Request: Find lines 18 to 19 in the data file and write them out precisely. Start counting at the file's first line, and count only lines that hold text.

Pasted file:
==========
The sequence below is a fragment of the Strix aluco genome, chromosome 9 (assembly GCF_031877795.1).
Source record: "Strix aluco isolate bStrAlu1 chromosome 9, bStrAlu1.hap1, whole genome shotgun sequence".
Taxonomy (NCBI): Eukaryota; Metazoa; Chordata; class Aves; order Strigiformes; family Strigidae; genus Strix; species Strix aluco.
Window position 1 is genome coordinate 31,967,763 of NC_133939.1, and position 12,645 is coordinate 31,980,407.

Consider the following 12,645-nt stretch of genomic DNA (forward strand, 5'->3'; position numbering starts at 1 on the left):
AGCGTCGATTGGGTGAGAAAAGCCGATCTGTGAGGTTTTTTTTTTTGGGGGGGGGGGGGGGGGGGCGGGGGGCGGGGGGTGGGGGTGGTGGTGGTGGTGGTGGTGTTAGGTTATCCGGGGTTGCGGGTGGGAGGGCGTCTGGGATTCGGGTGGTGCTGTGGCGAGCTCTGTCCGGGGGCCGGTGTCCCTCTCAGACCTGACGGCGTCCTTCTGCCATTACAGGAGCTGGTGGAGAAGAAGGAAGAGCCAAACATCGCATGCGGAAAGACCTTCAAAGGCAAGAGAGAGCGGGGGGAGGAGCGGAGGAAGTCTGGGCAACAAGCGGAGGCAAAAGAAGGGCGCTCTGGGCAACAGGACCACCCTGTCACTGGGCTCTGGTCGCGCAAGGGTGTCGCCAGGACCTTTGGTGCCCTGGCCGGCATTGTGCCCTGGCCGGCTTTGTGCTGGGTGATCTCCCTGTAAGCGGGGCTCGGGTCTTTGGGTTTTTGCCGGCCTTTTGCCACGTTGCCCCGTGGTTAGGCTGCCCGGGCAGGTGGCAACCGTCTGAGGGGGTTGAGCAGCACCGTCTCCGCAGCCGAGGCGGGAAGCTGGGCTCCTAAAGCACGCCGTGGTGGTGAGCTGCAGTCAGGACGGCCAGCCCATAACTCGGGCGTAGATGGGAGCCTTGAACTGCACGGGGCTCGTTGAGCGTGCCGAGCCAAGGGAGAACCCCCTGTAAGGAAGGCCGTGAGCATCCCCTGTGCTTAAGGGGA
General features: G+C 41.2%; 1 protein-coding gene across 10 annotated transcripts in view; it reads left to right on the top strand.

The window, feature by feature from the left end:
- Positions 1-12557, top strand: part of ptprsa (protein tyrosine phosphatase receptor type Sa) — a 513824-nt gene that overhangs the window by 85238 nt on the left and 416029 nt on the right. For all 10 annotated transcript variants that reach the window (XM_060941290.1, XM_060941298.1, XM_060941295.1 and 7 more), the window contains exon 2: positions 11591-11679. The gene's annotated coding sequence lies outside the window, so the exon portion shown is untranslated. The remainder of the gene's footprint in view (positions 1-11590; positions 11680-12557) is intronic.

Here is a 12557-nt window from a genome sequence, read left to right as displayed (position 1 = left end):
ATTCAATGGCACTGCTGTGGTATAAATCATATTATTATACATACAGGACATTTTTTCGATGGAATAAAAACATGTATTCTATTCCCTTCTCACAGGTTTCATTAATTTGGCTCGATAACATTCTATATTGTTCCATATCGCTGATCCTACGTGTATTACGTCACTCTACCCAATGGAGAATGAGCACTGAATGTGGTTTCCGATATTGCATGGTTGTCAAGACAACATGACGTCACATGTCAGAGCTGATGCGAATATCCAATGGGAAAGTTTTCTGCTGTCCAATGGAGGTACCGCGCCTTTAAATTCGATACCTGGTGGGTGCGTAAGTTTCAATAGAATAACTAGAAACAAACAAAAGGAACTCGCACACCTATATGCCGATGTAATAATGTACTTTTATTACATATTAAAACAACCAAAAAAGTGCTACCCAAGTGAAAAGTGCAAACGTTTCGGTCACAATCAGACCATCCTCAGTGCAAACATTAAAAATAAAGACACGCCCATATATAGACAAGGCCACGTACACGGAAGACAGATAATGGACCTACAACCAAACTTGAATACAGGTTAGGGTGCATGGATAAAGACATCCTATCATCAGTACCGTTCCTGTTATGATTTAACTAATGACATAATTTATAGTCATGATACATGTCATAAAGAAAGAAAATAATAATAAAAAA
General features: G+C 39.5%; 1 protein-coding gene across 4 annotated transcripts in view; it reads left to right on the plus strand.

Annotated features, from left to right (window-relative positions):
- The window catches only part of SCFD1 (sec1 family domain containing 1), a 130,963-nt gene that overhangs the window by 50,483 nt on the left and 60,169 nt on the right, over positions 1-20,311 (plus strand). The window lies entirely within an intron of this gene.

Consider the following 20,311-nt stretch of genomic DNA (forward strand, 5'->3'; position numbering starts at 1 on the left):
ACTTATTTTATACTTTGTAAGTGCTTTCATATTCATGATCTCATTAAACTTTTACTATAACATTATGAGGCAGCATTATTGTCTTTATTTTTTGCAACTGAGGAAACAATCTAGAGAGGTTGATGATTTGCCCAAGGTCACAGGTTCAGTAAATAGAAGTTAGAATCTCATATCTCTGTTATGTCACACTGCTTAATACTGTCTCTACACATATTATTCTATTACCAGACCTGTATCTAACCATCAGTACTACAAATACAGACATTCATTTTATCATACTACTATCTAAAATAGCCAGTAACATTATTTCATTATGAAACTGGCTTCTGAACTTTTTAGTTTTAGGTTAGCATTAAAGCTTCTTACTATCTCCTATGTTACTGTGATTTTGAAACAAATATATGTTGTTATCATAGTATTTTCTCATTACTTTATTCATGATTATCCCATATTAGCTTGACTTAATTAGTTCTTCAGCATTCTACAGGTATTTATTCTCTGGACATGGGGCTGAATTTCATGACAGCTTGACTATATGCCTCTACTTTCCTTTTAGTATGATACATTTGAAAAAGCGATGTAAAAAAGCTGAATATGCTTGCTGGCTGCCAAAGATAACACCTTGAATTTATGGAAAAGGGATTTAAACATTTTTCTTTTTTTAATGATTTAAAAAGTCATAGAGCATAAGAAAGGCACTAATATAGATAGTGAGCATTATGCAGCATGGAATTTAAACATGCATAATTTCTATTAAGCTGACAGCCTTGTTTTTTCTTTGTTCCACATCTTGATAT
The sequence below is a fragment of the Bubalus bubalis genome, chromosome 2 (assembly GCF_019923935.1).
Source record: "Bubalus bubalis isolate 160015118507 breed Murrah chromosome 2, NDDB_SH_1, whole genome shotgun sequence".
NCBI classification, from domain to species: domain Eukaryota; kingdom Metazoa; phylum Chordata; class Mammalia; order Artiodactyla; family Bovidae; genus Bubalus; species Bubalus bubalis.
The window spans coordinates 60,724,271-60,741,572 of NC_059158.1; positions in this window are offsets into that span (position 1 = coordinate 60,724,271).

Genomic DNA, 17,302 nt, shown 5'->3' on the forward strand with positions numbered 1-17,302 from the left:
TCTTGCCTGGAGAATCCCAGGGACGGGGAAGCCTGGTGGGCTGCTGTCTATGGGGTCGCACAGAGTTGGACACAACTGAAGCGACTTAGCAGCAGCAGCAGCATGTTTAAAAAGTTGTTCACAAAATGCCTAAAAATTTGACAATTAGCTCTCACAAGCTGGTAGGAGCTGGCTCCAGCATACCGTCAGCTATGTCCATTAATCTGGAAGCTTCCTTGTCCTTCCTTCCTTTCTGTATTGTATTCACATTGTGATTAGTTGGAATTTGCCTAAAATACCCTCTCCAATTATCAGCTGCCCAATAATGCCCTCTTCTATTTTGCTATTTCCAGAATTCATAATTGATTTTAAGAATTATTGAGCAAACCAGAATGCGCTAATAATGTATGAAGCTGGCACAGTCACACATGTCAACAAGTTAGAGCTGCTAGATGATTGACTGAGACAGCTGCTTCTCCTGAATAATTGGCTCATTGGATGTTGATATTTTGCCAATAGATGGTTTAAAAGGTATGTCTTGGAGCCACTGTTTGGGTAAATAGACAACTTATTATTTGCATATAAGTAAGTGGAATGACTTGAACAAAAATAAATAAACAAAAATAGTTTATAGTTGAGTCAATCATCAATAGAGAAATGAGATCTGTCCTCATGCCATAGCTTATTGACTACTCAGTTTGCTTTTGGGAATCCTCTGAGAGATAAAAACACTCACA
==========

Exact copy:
Source record: "Bubalus bubalis isolate 160015118507 breed Murrah chromosome 2, NDDB_SH_1, whole genome shotgun sequence".
NCBI classification, from domain to species: domain Eukaryota; kingdom Metazoa; phylum Chordata; class Mammalia; order Artiodactyla; family Bovidae; genus Bubalus; species Bubalus bubalis.